Russia doping crisis: We don’t have any corruption, that’s for sure, claim Russian sporting officials

The robust defence came after President Putin’s spokesman said that the findings of the Wada report were 'rather unfounded' and not backed up by sufficient evidence

Howard Amos
Wednesday 11 November 2015 00:35
Acting president of the ARAF, Vadim Zelichenok, speaks to media in Moscow
Acting president of the ARAF, Vadim Zelichenok, speaks to media in Moscow

Russian sporting officials have dismissed most of the claims of the World Anti-Doping Agency report, claiming that Russian athletics had cleaned up its act since new leadership was appointed to the sport earlier this year.

“The conclusions reached by the commission are in many ways out of date,” Vadim Zelichenok, the head of the Russian Athletics Federation, told reporters in Moscow, just as Wada was suspending the accreditation of Moscow’s drug-testing laboratory. “We don’t have any corruption now, that’s for sure.”

Zelichenok took up the role of acting president in February following the resignation of Valentin Balakhnichev after more than 20 years in the post. He added that he did not think the International Association of Athletics Federations would take the step of ejecting Russian sportsmen from future competitions. “I hope that the moral spirit of [Russian] sportsmen will not be hit by the made-to-order nature of this material. If I am honest, I cannot imagine a situation in which we are barred from the Olympic Games.”

The former head, Balakhnichev, also defended his record and told the Tass news agency that he was going to file cases to defend his reputation at the Court of Arbitration for Sport in Switzerland because “otherwise we won’t get to the bottom of this situation”. He said he would defend “both my personal interests and the interests of the country”.

Valentin Balakhnichev, former head of the Russian Athletics Federation, waves the IAAF flag at the 2011 World Championships in Daegu (Getty)

The robust defence from Russian athletics came after President Vladimir Putin’s spokesman Dmitry Peskov said that the findings of the Wada report were “rather unfounded” and not backed up by sufficient evidence.

But the reaction among ordinary Russians was more negative. “Russian sport is burning in hell,” ran the headline on one popular Russian sports news site. Sports commentators Oleg Shamonaev and Natalya Maryanchik wrote on the Sport Express news site: “November 9th 2015 was possibly the darkest day in the history of Russian athletics. Never has our country so publicly been accused before the whole world of such deadly sins.”

Others indicated that Russia’s history of huge corruption made the revelations nothing out of the ordinary. “Are you surprised?” the chief editor of the RBC newspaper, Yelizaveta Osetinskaya, wrote on her Facebook page. Coverage of the Wada report in state-owned Russian media has mostly been low-key and included material suggesting that it is a political attack on Russian sport in retaliation for Russia’s role in the Ukraine crisis. “This is very advantageous to the Anglo-American bloc. We have to defend our principles and not our interests,” sports blogger Alexander Osin wrote.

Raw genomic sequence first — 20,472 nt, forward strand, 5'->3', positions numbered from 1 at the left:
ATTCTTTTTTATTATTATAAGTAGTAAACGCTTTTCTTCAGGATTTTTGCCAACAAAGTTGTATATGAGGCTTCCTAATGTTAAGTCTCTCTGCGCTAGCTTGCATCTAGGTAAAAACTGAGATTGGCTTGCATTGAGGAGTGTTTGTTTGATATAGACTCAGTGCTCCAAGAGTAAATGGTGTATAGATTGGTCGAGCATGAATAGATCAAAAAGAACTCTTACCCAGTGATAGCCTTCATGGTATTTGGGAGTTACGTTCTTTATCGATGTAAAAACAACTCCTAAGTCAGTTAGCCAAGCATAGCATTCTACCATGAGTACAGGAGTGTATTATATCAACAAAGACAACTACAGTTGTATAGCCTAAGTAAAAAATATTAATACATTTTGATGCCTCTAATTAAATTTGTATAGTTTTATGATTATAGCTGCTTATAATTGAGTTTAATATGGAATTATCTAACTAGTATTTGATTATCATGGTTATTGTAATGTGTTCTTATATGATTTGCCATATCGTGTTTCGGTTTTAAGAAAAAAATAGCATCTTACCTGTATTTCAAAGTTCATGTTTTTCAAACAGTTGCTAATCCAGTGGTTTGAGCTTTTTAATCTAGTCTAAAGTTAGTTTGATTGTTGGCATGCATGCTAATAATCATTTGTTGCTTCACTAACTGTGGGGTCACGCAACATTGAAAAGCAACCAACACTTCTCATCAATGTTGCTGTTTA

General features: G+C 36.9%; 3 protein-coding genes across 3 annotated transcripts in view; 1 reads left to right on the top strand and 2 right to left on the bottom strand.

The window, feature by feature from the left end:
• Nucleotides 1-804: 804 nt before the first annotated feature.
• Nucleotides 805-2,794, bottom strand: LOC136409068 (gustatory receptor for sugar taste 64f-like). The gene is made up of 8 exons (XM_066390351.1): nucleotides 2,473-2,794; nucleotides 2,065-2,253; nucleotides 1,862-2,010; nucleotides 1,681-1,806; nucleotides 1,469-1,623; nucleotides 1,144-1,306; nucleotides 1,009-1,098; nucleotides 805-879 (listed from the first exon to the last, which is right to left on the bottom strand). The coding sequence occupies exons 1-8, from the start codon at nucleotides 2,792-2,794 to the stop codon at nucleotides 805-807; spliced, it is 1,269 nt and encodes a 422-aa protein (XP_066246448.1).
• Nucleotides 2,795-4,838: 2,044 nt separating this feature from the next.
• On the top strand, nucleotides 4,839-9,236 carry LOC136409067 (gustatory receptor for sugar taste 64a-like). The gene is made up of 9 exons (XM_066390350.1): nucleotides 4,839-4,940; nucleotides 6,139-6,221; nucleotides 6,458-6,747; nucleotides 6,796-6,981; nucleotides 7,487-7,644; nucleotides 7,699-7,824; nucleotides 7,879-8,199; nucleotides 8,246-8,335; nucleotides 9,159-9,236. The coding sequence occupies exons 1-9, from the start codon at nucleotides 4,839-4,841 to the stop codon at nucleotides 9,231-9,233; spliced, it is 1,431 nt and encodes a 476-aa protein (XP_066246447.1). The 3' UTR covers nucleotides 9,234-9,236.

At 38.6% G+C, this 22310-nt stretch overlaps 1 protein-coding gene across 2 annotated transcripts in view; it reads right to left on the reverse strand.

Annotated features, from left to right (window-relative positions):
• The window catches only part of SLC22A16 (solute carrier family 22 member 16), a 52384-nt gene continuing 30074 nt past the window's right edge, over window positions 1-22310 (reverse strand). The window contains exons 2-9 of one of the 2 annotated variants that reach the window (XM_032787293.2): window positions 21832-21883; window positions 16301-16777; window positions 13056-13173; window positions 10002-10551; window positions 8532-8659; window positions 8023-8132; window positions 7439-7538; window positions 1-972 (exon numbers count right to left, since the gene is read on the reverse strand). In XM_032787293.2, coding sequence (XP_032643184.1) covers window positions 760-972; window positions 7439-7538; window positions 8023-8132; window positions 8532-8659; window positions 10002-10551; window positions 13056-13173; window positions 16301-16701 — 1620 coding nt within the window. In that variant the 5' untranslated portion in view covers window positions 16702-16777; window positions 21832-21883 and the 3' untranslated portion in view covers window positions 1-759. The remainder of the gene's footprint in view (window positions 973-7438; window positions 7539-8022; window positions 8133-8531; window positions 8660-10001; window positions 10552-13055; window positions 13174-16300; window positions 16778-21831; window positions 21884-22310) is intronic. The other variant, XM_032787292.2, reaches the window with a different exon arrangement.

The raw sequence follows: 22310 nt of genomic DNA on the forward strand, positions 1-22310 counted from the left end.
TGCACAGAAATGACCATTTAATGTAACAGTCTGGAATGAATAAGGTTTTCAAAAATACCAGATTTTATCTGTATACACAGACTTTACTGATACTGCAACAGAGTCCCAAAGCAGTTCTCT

The accusations with the FSB are complete rubbish. People have fevered imaginations. Such statements do not bear criticism

&#13; <p>Nikita Kamaev, head of RUSADA</p>&#13;

The Russian Athletics Federation said it would send a formal response to the IAAF about Wada’s claims, and that head coach Yuri Borzakovsky, a former Olympic 800m champion, will meet Putin in Sochi on Wednesday.

Specific allegations in the Wada report have centred on the head of the Moscow testing lab, Grigory Rodchenkov, who is accused of taking bribes, deliberately destroying thousands of samples from athletes and working closely with Russia’s security services. Tass reported that Rodchenkov had stood down and “took the decision to resign to take all the negatives away with him,” according to Sports Minister Vitaly Mutko.

A man walks outside the office building which houses the headquarters of Russia’s anti-doping agency in Moscow (Getty)

He denied the allegations. “The independent commission has come to its own understanding, which shows that I suddenly seized the samples and craftily threw them out,” Rodchenkov told the Team Russia 2016 site. “We will carefully study the 325-page report and reply in detail to every point related to our anti-doping centre.”

Wada’s suspension of Moscow’s drug-testing laboratory means it is blocked from carrying out tests of blood or urine samples. The lab can make a legal appeal within 21 days. Nikita Kamaev, the head of RUSADA, Russia’s anti-doping agency, confirmed the suspension but said its laboratories would continue to operate. He also ridiculed allegations that Russian labs were closely monitored by Russia’s feared FSB security service.

“The accusations with the FSB are complete rubbish. People have fevered imaginations. Such statements do not bear criticism,” Kamaev said.

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